Teachers’ appraisal processes are established and promote reflective practices. Teachers and management are committed to improving outcomes for children and leadership for staff. Staff have participated in ongoing professional learning and have developed a collaborative and open culture of sharing ideas to support positive outcomes for all children. Management and staff have had opportunities to share their knowledge and practice at local and overseas conferences.

Self review is used well to support ongoing improvement and quality learning for children. Centre policies have been reviewed to reflect current practice. The aoga has developed a strategic plan to guide centre practice.

Key Next Steps

ERO and centre managers agreed on the following priorities for development:

To extend children’s learning opportunities, teachers could continue to

  • increase the level of challenge and complexity in the programme by promoting opportunities to develop children’s thinking, creativity and expression

  • focus on developing children's learning dispositions, especially for the under two programme

To ensure ongoing improvements in centre practices teachers and managers should:

  • strengthen internal evaluation processes and strategic planning by including the use of indicators to measure progress.

Management Assurance on Legal Requirements

Before the review, the staff and management of Fetu Taiala Aoga Amata completed an ERO Centre Assurance Statement and Self-Audit Checklist. In these documents they attested that they have taken all reasonable steps to meet their legal obligations related to:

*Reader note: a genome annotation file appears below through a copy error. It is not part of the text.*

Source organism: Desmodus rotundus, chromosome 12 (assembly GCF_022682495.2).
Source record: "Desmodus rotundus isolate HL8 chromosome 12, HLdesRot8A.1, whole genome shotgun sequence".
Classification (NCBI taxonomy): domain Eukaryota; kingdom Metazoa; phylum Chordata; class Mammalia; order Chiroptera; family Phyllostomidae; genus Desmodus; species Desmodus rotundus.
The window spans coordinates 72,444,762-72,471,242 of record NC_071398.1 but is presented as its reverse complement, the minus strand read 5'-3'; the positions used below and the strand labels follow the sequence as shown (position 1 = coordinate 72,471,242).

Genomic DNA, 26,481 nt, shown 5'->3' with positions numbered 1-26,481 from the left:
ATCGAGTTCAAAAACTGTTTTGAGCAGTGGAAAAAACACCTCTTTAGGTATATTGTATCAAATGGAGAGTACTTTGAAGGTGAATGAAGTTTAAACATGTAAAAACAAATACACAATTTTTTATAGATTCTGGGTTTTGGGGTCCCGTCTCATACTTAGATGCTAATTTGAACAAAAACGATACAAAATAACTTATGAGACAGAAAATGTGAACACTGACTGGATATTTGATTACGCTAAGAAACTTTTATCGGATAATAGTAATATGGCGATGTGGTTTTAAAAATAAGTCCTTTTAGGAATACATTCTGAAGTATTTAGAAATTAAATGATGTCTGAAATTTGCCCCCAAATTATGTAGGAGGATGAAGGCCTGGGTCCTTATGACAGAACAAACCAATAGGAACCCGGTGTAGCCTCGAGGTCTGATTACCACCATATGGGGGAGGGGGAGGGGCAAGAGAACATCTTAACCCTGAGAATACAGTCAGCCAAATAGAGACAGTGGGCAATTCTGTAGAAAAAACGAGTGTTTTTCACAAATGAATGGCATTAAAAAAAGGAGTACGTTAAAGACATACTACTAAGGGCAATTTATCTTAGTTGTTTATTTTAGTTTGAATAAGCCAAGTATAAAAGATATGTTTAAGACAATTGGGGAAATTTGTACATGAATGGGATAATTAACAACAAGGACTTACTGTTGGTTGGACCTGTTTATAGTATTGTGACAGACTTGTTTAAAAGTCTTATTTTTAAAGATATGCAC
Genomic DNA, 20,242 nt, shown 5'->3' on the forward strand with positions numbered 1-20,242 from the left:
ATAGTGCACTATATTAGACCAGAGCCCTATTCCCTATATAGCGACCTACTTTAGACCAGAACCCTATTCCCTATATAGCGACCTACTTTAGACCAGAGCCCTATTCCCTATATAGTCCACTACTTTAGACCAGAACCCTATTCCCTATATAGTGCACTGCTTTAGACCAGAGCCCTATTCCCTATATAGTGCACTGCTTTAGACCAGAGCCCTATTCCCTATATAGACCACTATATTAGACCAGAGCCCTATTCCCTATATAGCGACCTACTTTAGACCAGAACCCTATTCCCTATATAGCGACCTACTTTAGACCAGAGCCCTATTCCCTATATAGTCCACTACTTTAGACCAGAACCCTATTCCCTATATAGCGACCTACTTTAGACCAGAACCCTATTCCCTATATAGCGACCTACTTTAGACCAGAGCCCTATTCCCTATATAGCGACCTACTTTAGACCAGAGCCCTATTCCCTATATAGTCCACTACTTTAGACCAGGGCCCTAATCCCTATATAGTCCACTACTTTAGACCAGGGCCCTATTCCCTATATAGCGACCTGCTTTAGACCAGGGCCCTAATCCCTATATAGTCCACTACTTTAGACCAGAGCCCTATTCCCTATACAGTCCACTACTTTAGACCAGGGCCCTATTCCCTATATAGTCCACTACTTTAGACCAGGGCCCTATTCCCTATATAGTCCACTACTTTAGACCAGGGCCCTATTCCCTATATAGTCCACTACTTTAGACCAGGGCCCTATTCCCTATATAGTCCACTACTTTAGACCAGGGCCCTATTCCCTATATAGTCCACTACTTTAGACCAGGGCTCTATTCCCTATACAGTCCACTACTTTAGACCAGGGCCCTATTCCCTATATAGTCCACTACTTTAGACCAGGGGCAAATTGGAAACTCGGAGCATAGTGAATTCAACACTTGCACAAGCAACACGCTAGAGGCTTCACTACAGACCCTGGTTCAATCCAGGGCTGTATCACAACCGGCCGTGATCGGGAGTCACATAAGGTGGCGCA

• curriculum
  • premises and facilities
  • health and safety practices
  • governance, management and administration.

During the review, ERO looked at the service’s systems for managing the following areas that have a potentially high impact on children's wellbeing:

  • emotional safety (including positive guidance and child protection)

  • physical safety (including supervision; sleep procedures; accidents; medication; hygiene; excursion policies and procedures)

  • suitable staffing (including qualification levels; police vetting; teacher registration; ratios)

  • evacuation procedures and practices for fire and earthquake.

All early childhood services are required to promote children's health and safety and to regularly review their compliance with legal requirements.

Next ERO Review

When is ERO likely to review the service again?

The next ERO review of Fetu Taiala Aoga Amata will be in three years.

Graham Randell

Deputy Chief Review Officer Northern

17 June 2016

The Purpose of ERO Reports

The Education Review Office (ERO) is the government department that, as part of its work, reviews early childhood services throughout Aotearoa New Zealand. ERO’s reports provide information for parents and communities about each service’s strengths and next steps for development. ERO’s bicultural evaluation framework Ngā Pou Here is described in SECTION 3 of this report. Early childhood services are partners in the review process and are expected to make use of the review findings to enhance children's wellbeing and learning.

2 Information about the Early Childhood Service

Location

Mangere, Auckland